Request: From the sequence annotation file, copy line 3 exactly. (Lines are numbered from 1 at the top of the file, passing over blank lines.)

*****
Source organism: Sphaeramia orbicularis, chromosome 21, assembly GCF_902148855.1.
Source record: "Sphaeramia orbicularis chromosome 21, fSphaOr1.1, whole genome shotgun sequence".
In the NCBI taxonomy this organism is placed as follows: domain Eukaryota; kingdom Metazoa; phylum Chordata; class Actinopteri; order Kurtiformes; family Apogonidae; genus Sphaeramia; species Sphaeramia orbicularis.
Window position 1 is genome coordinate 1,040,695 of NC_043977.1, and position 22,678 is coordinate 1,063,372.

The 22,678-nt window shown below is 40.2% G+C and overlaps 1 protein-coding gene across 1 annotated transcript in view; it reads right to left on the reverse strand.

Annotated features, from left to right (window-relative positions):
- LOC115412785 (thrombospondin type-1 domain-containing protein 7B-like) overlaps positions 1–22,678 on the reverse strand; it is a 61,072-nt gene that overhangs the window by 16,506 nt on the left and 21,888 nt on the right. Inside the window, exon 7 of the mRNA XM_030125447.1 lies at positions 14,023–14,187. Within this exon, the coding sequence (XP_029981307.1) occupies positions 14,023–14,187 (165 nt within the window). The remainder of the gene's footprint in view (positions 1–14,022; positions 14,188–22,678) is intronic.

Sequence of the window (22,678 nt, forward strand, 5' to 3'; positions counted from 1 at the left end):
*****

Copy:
In the NCBI taxonomy this organism is placed as follows: domain Eukaryota; kingdom Metazoa; phylum Chordata; class Actinopteri; order Kurtiformes; family Apogonidae; genus Sphaeramia; species Sphaeramia orbicularis.